The investigation that eventually led to the poachers punishment is straight from a TV crime drama.
It all started in 2010 when five Washington state men shot a trophy bull elk on property owned by the Cobb Ranch in Augusta, Montana. The ranch is located in a hunting district that is closed to bull elk hunting. The poachers repeated the act in 2011 and 2013, taking a total of six illegal trophy bulls.
The investigation began in April 2014 when Montana Fish, Wildlife, and Parks agents received a complaint about elk carcasses found on the Cobb Ranch. The elk had been quartered and the heads were removed, but FWP agents were able to link one of the kill sites to November of 2013 based on tag information left at the scene. Investigators then compared the approximate date of the kill with records at the Augusta check station, where hunters are required to check all deer and elk kills.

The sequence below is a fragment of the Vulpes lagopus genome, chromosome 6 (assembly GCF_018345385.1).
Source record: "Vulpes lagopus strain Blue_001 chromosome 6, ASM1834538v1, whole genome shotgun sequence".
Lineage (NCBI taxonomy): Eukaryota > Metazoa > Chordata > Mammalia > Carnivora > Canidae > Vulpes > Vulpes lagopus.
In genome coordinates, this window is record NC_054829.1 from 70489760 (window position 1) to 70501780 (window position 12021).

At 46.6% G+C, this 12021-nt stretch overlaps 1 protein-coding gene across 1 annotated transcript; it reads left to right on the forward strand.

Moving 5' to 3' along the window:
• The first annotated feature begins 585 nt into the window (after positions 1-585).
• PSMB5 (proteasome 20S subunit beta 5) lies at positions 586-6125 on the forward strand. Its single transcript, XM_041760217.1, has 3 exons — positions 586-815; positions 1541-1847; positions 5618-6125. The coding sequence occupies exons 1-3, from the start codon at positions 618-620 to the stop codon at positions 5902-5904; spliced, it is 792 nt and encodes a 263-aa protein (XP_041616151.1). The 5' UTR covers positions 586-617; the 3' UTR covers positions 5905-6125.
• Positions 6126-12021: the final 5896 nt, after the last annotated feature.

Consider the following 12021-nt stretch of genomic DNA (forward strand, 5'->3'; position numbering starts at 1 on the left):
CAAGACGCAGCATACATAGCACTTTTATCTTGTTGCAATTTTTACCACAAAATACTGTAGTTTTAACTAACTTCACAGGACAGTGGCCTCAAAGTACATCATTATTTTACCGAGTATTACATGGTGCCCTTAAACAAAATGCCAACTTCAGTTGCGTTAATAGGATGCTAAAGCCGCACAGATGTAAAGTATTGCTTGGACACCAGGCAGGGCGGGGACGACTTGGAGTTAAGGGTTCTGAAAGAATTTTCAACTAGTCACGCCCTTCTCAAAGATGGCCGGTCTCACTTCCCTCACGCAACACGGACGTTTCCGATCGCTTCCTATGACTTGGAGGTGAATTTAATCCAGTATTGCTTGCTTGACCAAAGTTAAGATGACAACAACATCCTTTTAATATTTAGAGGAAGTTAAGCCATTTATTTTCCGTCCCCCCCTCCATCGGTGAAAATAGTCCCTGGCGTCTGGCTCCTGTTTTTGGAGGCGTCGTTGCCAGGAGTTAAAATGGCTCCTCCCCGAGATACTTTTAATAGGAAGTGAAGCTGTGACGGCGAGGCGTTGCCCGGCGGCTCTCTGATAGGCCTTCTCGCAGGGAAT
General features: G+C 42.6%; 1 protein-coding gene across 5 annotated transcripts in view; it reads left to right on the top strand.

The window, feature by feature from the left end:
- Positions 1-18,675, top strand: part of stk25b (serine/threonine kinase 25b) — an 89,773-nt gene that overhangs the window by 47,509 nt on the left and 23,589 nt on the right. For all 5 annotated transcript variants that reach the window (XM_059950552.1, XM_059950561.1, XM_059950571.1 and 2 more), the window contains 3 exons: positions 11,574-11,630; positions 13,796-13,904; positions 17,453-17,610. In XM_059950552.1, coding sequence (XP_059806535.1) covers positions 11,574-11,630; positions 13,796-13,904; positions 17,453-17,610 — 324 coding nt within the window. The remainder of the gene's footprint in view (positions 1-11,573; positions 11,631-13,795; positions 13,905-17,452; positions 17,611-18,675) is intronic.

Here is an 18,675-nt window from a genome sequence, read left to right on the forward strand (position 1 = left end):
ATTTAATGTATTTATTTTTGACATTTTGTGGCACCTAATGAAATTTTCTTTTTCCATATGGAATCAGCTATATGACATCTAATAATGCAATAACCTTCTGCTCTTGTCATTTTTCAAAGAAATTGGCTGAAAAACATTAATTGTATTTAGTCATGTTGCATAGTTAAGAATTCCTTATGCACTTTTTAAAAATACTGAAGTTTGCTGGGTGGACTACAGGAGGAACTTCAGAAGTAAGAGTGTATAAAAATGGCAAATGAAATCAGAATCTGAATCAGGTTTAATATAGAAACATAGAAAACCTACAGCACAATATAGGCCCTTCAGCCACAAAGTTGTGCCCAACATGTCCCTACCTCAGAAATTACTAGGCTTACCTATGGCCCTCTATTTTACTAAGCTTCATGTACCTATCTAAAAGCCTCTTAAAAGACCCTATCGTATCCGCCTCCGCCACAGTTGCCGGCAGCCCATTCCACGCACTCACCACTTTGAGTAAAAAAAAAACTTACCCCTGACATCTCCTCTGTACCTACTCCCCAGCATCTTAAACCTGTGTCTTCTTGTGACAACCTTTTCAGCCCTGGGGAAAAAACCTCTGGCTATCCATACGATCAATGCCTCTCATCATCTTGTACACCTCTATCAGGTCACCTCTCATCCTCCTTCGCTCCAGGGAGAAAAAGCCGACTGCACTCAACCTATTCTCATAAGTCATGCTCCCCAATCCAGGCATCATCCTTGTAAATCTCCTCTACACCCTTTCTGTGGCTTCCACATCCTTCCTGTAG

The poachers hadn’t checked their elk, but they had checked deer taken in the same area. At this point, FWP investigators obtained a warrant to search one of the suspects’ homes. They collected DNA samples from elk antlers and photos taken by the poachers at the kill sites. After hours and hours of searching they were able to use the photos to find the exact locations the pictures were taken and the antler DNA matched DNA found at the kill sites.
The successful investigation of the 2013 kills led to investigations into elk shot in the 2010 and 2011 seasons.
The poachers were ordered to surrender the elk antlers and stripped of Montana hunting privileges for five years. They were found guilty of various charges including: failure to stop and report at a check station, hunting during a closed season, unlawful possession, and hunting over the limit. The poachers fines total over $41,000.